I'm a Protestant who has been wrestling with the idea of Catholicism for a while. I'm getting hung up on the Papacy in the early Church and how it seemed to have developed in scope from limited authority and importance from the 1st and 2nd centuries to central authority towards the 4th and 5th centuries. It bothers me that the Church Fathers quotes in the "Authority of the Pope" tract on this site start out kind of weak and then get stronger in the third century and beyond. Specifically, the history put forth by Hans Kung on this subject I find most unsettling. He seems to describe this development as a series of ruthless power grabs by Rome. I don't agree with Kung on very much theologically, so I should hope that there is solid evidence to answer his claims.
Please help me out here. I would also really appreciate if someone can point me to further, more in-depth reading on the subject.
vwtaylorii: I would want to marshal an inference to the best explanation argument. I suppose there are other ways of going about arguing for my position though. So, I would compare my hypothesis 'There was no Roman monepiscopate until the mid-2nd Century' with its contradiction 'There was a Roman monepiscopate before the mid-2nd Century'. We'd examine various evidences, textual (Ignatius' letters, Clements, Shepherd of Hermas etc. etc.), archeological (1-2nd cent. Churches found in Rome, the catacombs, etc.), or whatever, and see which competing hypothesis best explains them. This would take some time though. Earlier I recommended Peter Lampe's book on Roman Christianity in the first two centuries. In it, he thoroughly examines each document relevant to Roman Christianity of this period, a host of archeological data and concludes thus. So, I'd definitely recommend it again here. I'll see if I can compile a more composite case when I get the chance, for now I'll cite some scholars (Catholic and non-Catholic) who agree:
"As for Peter, we have no knowledge at all of when he came to Rome and what he did there before he was martyred. Certainly he was not the original missionary who brought Christianity to Rome (and therefore not the founder of the church of Rome in that sense). There is no serious proof that he was the bishop (or local ecclesiastical officer) of the Roman church --a claim not made till the third century. Most likely he did not spend any major time at Rome before 58 when Paul wrote to the Romans, and so it may have been only in the 60s and relatively shortly before his martyrdom that Peter came to the capital." - Brown, Raymond Edward., and John P. Meier. Antioch and Rome: New Testament Cradles of Catholic Christianity. New York: Paulist, 1983. P. 98.
(Note, Brown and Meier who are (were, Brown died) both Catholic are (were) like the Hawking's of NT and Early Church scholarship)
"In the late 2nd or early 3rd cent. the tradition identified Peter as the first bishop of Rome. This was a natural development once the monarchical episcopate, i.e., government of the local church by a single bishop as distinct from a group of presbyter-bishops, finally emerged in Rome in the mid-2nd cent." - Kelly, Joseph F. The Concise Dictionary of Early Christianity. Collegeville, MN: Liturgical, 1992. p. 6.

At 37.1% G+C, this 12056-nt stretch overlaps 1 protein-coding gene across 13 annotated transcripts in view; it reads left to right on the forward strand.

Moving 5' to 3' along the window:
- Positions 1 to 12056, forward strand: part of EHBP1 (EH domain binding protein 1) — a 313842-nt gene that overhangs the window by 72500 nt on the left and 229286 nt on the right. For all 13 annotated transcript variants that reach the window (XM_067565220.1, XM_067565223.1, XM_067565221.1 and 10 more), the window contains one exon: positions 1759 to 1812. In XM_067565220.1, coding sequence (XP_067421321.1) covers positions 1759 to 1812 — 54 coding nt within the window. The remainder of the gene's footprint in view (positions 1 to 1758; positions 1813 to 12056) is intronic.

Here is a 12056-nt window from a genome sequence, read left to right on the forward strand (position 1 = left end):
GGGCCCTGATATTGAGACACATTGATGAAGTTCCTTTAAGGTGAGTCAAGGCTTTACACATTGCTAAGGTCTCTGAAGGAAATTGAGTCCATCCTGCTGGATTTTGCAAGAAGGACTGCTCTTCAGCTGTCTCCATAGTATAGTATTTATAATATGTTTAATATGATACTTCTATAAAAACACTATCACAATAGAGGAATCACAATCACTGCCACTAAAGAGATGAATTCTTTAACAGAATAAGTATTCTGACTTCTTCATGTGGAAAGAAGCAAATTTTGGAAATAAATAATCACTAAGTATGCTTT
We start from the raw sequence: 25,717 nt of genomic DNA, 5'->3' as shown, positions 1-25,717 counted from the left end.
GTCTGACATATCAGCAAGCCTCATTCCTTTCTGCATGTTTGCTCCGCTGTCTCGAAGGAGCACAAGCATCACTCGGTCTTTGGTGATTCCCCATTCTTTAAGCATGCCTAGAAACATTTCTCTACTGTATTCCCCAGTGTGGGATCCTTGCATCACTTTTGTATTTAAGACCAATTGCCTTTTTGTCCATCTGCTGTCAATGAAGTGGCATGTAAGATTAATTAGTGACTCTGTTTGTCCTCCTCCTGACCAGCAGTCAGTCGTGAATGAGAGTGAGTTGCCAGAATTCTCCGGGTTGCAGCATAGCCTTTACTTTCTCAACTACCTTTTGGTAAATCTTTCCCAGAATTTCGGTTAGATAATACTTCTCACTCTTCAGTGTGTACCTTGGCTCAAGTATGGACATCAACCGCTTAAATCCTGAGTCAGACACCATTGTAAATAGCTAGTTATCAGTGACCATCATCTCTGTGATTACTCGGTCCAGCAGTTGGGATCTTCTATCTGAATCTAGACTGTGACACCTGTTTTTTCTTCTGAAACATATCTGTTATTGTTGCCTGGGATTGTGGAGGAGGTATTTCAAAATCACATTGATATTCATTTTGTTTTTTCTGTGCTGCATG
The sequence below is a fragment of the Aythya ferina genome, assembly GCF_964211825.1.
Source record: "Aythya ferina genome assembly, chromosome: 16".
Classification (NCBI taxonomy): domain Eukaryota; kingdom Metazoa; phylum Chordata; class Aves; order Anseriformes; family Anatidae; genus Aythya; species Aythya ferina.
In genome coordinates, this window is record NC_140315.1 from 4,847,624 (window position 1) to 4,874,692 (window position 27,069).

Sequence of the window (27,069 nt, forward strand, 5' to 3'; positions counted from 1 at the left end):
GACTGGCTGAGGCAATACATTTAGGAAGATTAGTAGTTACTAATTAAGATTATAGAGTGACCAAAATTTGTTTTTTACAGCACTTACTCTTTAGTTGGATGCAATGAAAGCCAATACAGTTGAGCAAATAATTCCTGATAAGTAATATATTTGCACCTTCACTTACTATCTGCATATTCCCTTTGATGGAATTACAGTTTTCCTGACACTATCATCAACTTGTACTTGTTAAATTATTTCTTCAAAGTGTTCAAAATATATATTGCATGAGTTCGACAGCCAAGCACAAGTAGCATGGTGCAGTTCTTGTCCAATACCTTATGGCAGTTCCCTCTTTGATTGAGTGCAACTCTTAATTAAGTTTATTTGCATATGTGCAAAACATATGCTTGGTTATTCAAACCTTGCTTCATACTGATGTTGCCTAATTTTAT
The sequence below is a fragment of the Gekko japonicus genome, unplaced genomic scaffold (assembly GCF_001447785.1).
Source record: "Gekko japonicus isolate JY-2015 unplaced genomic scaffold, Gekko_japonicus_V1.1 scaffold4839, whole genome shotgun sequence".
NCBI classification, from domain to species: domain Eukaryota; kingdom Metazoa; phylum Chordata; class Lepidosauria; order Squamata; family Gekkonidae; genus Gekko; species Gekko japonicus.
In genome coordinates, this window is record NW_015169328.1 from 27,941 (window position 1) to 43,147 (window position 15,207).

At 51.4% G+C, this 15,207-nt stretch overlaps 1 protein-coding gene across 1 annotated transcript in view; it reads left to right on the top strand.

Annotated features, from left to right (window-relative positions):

"Later, as the close of the first and even in the second century, the two terms are still used in like manner for the same office. The Roman bishop Clement, in his First Epistle to the Corinthians says, that the apostles, in the newly founded churches, appointed the first fruits of the faith, i.e., the first converts, 'bishops and deacons.' Here he omits the (presbuteroi), as Paul does in Phil. 1:1, for the simple reason that they are in his view identical with (episkopoi); while conversely, in c. 57, he enjoins subjection to presbyters, without mentioning bishops. The Didache mentions bishops and deacons, but no presbyters. Clement of Alexandria distinguishes, it is true, the deaconate, the presbyterate, and the episcopate; but he supposes only a two-fold official character, that of presbyters, and that of deacons--a view which found advocates so late as the middle ages, even in pope Urban II, A.D. 1091. Lastly, Irenaeus, towards the close of the second century, though himself a bishop, makes only a relative difference between episcopi and presbyteri; speaks of successions of the one in the same sense as the other; terms the office of the latter 'episcopatus'; and calls the bishops of Rome 'presbyters.' The express testimony of the learned Jerome, that the churches originally, before divisions arose through the instigation of Satan, were governed by the common council of the presbyters, and not till a later period was one of the presbyters placed at the head, to watch over the church and suppress schisms. He traces the difference of the office simply to 'ecclesiastical' custom as distinct from divine institution." - Schaff, Philip. History of the Christian Church, Volume II: Ante-Nicene Christianity. A.D. 100-325. Grand Rapids, MI: Christian Classics Ethereal Library, 2002. p. 89.
P.S. Schaff's remark about Jerome is fascinating...
http://www.newadvent.org/fathers/3001069.htm - read n. 3.